Wind turbines at sea could help meet high future demand: experts.
International experts say New Zealand is missing out on a renewable energy source that could be a game changer for our ambitious clean energy goals: wind.
New Zealand has plenty of it and, in recent years, has built onshore wind farms to generate electricity. But New Zealand has no turbines built out to sea, missing out on the huge potential of offshore wind developments, says Anant Prakash, Group Director, Environment and Energy, AECOM.
Prakash believes offshore wind can play a key part in assisting New Zealand to reach its goals of 50 per cent of total energy consumption from renewable sources by 2035 – and 100 per cent of electricity from renewable sources by 2030.
AECOM is a global infrastructure consulting firm partnering with clients to develop infrastructure across various sectors, including transportation and construction through to the environment. Over the years, AECOM has worked with developers around the world to build offshore wind farms, delivering services including planning, design, environmental surveys, permitting and construction.
This includes several vital offshore wind projects in the US designed to power 10 million homes by 2030, along with projects in the Hunter Coast and South Pacific offshore wind farms as well as the Star of the South in Australia. The latter will consist of 400 offshore wind turbines and essential electricity transmission infrastructure for grid integration.
“The goal [for New Zealand] is to have an electricity system able to meet demand and that can be leveraged through renewable sources, at low cost,” he says. “Offshore wind is a big player in that, especially as in New Zealand the wind blows harder and more regularly than anywhere else in the world.”
That’s thanks to the area of the Southern Ocean known as the Roaring Forties, where the prevailing westerly winds barrel across the sea. There are no nearby land masses to impede the flow of wind and in some places it is just about continuous and relatively high speed, making these areas particularly well-suited to offshore wind energy development.
Areas identified as good sources of offshore wind are the ocean off Taranaki and Waikato, plus Foveaux Strait; developers are currently looking into the feasibility of turbines in the water there.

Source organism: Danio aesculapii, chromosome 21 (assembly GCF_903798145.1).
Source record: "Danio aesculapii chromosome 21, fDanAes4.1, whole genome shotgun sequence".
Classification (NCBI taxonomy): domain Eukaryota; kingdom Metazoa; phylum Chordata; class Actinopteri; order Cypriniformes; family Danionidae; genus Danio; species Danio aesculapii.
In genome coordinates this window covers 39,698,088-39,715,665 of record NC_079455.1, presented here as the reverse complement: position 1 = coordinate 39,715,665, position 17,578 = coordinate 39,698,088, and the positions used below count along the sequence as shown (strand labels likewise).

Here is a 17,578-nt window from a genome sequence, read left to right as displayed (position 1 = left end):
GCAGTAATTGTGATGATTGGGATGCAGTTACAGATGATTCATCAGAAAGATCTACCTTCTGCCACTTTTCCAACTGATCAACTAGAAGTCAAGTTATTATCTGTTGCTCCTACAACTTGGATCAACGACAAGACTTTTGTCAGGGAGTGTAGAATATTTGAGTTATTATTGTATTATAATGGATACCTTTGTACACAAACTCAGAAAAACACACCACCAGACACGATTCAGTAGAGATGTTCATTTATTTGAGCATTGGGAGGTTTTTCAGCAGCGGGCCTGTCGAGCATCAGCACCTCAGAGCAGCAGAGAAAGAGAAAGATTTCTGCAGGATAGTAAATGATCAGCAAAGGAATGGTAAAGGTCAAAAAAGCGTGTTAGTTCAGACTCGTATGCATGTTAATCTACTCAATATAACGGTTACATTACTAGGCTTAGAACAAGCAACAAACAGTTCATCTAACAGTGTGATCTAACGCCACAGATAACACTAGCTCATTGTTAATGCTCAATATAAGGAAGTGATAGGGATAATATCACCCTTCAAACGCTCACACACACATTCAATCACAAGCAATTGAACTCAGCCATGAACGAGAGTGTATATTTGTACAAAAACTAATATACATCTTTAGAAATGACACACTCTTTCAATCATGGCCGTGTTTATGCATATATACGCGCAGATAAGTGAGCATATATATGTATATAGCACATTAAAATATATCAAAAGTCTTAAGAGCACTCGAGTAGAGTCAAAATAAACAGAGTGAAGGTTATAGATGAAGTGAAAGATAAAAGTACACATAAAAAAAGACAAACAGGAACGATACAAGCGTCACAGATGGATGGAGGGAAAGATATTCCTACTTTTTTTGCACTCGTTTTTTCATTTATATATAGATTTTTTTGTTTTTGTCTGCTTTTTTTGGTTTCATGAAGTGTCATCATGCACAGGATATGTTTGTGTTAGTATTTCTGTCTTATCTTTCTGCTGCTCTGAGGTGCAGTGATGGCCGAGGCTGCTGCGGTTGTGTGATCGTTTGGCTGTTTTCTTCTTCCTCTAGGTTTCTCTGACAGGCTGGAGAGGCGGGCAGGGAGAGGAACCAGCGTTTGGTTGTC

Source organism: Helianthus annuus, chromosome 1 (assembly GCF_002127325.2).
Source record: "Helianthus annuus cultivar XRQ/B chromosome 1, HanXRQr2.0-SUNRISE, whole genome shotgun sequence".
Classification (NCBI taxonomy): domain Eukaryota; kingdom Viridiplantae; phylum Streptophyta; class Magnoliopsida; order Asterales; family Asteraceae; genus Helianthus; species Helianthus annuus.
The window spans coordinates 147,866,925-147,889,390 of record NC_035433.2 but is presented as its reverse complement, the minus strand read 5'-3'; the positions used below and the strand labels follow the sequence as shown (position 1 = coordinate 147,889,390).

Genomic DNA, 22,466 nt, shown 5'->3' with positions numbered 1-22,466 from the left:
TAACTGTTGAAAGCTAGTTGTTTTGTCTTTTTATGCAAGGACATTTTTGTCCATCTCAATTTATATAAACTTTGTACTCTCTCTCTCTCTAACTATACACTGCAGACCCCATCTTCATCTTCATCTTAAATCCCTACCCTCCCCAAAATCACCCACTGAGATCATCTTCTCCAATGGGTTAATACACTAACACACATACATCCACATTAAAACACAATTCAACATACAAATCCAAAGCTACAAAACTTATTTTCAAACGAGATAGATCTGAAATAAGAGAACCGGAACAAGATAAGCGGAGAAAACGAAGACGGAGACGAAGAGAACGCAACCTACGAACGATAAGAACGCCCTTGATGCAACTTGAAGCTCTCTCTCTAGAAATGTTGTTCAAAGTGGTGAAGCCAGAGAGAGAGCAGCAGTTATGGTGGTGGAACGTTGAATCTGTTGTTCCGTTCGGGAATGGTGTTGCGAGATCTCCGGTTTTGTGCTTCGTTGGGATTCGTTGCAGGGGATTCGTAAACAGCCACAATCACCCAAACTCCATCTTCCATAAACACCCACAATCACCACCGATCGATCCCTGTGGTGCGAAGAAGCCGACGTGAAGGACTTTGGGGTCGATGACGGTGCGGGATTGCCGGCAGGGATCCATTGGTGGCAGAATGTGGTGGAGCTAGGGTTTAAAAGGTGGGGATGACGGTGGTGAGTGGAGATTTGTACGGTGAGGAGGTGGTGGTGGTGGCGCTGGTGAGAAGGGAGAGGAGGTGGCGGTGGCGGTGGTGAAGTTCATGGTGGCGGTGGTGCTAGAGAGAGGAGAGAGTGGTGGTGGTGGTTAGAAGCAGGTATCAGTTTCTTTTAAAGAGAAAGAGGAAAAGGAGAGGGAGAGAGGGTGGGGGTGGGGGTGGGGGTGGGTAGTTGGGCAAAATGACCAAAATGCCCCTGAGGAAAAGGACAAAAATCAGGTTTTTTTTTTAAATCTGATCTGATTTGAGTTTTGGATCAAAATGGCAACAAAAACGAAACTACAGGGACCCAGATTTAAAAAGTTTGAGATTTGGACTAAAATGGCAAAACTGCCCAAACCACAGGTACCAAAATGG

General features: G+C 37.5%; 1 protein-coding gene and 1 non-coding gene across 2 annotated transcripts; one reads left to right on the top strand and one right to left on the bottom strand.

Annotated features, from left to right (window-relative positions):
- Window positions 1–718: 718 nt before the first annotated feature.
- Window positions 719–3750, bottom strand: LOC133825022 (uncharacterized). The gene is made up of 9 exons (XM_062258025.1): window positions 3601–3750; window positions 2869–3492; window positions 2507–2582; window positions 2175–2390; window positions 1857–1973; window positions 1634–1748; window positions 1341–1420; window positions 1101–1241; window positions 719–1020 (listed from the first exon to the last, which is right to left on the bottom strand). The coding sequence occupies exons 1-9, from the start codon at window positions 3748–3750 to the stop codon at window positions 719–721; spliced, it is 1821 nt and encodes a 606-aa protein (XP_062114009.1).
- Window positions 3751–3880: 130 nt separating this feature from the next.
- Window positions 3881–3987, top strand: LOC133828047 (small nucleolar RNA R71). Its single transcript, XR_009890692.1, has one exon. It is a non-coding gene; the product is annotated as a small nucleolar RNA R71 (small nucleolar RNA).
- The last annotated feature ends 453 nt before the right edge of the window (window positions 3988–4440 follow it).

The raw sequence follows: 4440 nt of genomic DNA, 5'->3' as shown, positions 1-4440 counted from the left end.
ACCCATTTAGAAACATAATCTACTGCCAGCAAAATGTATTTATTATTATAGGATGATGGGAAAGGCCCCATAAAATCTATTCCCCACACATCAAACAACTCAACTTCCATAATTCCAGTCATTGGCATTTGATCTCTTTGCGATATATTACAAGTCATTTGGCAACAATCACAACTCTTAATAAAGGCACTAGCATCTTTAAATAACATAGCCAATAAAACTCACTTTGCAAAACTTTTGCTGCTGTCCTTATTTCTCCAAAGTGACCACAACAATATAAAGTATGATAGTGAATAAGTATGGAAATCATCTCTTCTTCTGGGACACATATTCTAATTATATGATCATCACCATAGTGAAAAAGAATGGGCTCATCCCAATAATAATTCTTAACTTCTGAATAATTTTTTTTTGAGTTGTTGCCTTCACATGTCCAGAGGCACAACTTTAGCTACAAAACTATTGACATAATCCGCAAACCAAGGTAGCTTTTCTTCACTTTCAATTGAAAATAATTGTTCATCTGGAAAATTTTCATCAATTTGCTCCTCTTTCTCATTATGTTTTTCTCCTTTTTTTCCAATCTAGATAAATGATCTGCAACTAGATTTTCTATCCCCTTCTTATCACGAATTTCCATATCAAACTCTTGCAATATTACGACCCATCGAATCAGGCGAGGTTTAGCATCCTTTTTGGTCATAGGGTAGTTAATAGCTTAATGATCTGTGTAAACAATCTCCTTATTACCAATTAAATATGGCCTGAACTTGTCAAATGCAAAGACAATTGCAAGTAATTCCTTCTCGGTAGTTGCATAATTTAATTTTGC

One of the main benefits of offshore wind farms compared to onshore is the amount of energy they can produce. “You can have the capacity to undertake much larger-scale ventures than you can onshore,” points out Prakash. “New Zealand, being a long and skinny country, limits how much onshore development we can have.”
Offshore wind farms may be able to produce so much electricity that it exceeds demand, so not only would that make it cheaper for consumers, but that surplus could then be exported. Excess electricity could also be used to produce hydrogen, a clean alternative to carbon-emitting natural gas – which can be used in everything from manufacturing to heating. When hydrogen is created using renewable energy like electricity, it is also considered to be renewable.
“There is a market offshore for green hydrogen and in New Zealand we could produce it because of our ability to tap into renewable wind energy.”
Another bonus of offshore wind farms is that the turbines can’t usually be seen from the land. “Typically, they are about 20km offshore so they are not really visible, which can be a big benefit from a community perspective.”
So why haven’t we rushed to build wind farms at sea? “The cost,” says Prakash. “Offshore wind is more expensive compared to other technology, such as onshore or solar. But like other technologies, the cost is starting to come down, which makes offshore wind more palatable to developers.”
Another concern is the impact on marine and bird life: “You have to consider things like how the pylons affect the flow of the ocean and the marine ecosystem, and how the height of the blades affects flight paths of birds. Do they fly elsewhere, do they feed elsewhere?”
Because offshore wind development is relatively new, environmental effects are still being studied. However, AECOM has a team of experts who can use their skills to analyse New Zealand’s situation and the unique bird and marine life.
When it comes to offshore wind, Prakash says, there are several challenges: regulatory frameworks need to be developed to steamline project permitting and consenting; the country involved needs to have the skills and labour to carry out all construction and maintenance as sustainably as possible. Also required are the development of offshore infrastructure like ports and transmission lines to ensure the electricity generated is moved to where it’s needed.
But he says the country should be getting on with finding solutions so this type of energy can help meet an inevitable demand.
“It’s being forecast that the amount of electricity we will consume will more than double by 2050,” he says. “At the moment, demand is just under 10 gigawatts [a year] but it could go up to 20-25 gigawatts.”
The increasing use of electricity in transportation is one of the factors driving this demand, with more electric cars on the roads, along with electric buses and trains. “We could even see electric planes,” says Prakash.
“The other big component is electrification in the industrial sector. That means replacing things like coal-fired boilers with electric ones – and even if we do use green hydrogen in industry, it still needs to be produced using electricity.”
Despite the challenges, being part of the process to bring offshore wind energy to New Zealand is exciting, says Prakash, “and we feel very positive about our ability to help shape the local renewable energy industry.”
For more information visit aecom.com